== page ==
Another deceptive hole from the tee box requires players to drive the ball far enough on the right side to avoid the marsh and water on the left. The water/marsh is not clearly visible, and any strong drive in this area will almost surely be wet, like mine. Gerry, Paul and Mike took a “righter”-side trajectory, landing safely. I had the drop and took a penalty, continuing my comedy of errors and catching the sand trap on the right. A pair of bogeys won the hole, secured by Mike and Paul.
HOLE 11 | 180 yards, par 3
Most of the par 3s at Woods are straightforward, but this one can be tricky, as it plays a little longer than the card suggests. Many golfers simply do not use enough club and end up in the right bunker or, worse, in the marsh along the right side. I took a mid-iron and nailed a golf shot to the center of the green. Paul followed suit; Mike and Gerry fell for the traps on the right. Making par is a reward on Hole 11!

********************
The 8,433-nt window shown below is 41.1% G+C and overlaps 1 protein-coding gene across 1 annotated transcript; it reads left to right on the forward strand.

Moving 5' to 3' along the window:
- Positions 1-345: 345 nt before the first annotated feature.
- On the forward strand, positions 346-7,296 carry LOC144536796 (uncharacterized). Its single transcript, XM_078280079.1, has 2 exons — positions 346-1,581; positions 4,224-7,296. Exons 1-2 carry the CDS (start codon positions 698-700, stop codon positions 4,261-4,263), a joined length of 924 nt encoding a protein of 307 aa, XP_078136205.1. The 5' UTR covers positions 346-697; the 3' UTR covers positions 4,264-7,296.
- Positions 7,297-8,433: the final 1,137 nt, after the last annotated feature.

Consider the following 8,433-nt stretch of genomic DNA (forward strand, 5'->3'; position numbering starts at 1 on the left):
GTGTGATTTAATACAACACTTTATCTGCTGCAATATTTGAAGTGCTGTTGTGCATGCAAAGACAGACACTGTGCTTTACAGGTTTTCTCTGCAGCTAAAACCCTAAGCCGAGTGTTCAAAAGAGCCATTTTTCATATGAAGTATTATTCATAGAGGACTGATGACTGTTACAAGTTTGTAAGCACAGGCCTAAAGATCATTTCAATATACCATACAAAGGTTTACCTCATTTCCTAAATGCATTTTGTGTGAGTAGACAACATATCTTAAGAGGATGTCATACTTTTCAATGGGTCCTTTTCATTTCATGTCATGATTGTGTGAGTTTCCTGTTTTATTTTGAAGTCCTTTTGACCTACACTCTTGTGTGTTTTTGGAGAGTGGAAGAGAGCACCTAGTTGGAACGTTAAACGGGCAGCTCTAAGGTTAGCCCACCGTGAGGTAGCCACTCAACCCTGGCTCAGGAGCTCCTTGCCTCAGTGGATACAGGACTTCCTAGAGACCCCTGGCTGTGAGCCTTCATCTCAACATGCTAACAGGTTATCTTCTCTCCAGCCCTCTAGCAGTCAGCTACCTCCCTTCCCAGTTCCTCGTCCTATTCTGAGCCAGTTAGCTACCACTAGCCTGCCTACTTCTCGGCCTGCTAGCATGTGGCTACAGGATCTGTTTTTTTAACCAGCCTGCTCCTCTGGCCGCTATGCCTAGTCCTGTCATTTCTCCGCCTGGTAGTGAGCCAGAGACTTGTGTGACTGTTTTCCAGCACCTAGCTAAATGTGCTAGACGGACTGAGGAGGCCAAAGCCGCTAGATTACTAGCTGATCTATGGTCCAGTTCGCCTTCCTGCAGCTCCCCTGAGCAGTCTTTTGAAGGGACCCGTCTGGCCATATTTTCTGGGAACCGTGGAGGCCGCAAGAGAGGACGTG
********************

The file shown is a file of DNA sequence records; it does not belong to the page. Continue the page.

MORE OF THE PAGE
HOLE 15 | 387 yards, par 4
Holes 15, 16 and 18 are challenging closing holes and really separate the men from the boys. Gerry recently secured a dozen new Callaway balls and proceeded to pepper a bunch into the marsh on the left. Big hitters can get into trouble on 15’s dogleg left, as it is feasible to reach the water that cuts across the fairway about 140 yards from the green. Paul drove his ball long but slightly right, passing through the fairway and ending up in the rough on Hole 10. (It really was a monster of a drive.) Unfortunately, trees made his approach less than desirable. Mike and I hit near-perfect drives, rewarded by a series of high fives. I overshot the green on the approach, but my trusty lob wedge got me close enough to one-putt for par — a jaw-dropping sight for my teammates.